Preheat your oven to 400 degrees F.  Line a small baking sheet with aluminum foil.  Toss the pint of tomatoes with a splash of olive oil and a sprinkle of salt, until well coated.  Pour the tomatoes onto the baking sheet and bake for 25-30 minutes.  Once the time is up (sometime during your span of cooking the risotto), turn off the oven and leave the tomatoes inside to stay warm.

Set a pot on the stovetop over medium heat.  Fill with the broth and add 2 sage leaves, a few stems of thyme, and one crushed garlic clove.  Bring to a boil, then turn the heat down low.

Prep the veggies: Finely dice the shallots.  Mince the remaining garlic cloves.  Dice the mushrooms.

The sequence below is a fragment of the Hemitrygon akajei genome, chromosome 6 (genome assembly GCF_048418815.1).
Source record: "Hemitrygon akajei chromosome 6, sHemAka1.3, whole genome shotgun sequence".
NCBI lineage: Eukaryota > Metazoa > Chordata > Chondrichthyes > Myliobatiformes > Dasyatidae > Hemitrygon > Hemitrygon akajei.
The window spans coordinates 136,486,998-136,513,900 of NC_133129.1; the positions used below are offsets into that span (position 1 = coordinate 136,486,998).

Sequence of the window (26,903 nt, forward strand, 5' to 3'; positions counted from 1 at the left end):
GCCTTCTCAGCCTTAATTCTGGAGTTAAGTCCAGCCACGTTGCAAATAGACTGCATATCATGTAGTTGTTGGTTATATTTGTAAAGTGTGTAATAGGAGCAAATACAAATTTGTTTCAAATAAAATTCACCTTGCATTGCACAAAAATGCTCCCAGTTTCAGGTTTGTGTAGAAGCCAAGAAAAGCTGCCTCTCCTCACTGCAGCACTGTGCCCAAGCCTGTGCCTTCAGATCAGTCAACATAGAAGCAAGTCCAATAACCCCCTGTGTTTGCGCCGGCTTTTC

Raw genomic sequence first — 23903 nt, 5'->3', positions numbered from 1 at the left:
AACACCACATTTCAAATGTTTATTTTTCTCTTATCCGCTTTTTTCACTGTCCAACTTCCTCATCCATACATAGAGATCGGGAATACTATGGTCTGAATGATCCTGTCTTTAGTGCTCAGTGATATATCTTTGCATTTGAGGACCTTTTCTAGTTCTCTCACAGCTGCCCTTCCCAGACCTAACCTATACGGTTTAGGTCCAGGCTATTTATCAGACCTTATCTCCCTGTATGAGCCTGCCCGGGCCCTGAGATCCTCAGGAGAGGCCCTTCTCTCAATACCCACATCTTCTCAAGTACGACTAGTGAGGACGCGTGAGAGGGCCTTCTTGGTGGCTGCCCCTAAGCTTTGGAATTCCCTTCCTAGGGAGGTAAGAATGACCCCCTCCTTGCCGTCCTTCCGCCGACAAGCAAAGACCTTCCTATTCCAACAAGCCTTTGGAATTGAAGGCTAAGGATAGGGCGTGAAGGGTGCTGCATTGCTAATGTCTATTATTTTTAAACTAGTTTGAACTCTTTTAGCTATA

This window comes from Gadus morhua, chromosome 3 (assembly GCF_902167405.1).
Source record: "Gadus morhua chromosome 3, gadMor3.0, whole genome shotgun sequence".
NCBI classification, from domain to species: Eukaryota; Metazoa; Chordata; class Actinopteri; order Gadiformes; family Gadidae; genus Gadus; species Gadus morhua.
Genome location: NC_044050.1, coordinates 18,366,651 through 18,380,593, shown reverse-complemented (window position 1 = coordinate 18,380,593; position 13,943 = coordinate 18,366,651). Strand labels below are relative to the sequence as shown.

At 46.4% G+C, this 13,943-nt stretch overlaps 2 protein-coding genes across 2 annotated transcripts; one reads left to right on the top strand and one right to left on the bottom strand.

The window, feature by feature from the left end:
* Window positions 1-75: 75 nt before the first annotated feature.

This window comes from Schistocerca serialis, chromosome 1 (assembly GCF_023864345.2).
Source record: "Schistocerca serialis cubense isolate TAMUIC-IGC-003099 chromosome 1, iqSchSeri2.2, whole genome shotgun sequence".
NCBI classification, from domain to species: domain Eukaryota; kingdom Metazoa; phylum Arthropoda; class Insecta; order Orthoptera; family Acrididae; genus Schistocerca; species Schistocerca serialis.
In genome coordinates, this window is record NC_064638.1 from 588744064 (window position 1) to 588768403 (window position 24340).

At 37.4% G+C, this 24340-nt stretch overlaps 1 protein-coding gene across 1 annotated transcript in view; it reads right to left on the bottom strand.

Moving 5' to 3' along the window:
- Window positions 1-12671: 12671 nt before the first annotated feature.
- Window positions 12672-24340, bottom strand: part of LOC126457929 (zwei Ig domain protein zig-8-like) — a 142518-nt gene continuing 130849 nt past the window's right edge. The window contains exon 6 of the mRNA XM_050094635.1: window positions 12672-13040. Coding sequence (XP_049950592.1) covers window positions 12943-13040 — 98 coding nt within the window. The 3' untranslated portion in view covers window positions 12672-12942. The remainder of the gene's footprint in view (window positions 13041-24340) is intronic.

In a large pan, over medium heat, melt 2 tablespoons of butter and then add the chopped shallots.  Cook for 3-4 minutes until the shallots are softened.  Add the arborio rice and stir to coat in the butter.  Cook for about 4-5 minutes, stirring constantly, until the rice turns opaque and smells a little toasted.  Stir in the garlic and cook, stirring, for one more minute.  Add the white wine and continue stirring until the liquid is absorbed.  Stir in the mushrooms.  Add a ladle-full of hot broth and continue stirring.  Just keep on stirring to release the starch of the rice, which makes risotto super creamy.  The liquid will begin to be absorbed until when you pull your spoon across the pan, there will be a second or two where you can see the trail of the spoon before the rice mixture begins to pool back together.  Then it is time to add another ladle of broth and stir some more.  Always keep stirring and adding a ladle of broth once the previous is absorbed.  When you are down to just one more ladle of broth, chop up and add the herbs.  When all of the broth has been added to the pan and absorbed by the rice mixture, add the cream, parmesan, and the final tablespoon of butter.  Stir until the cream is absorbed.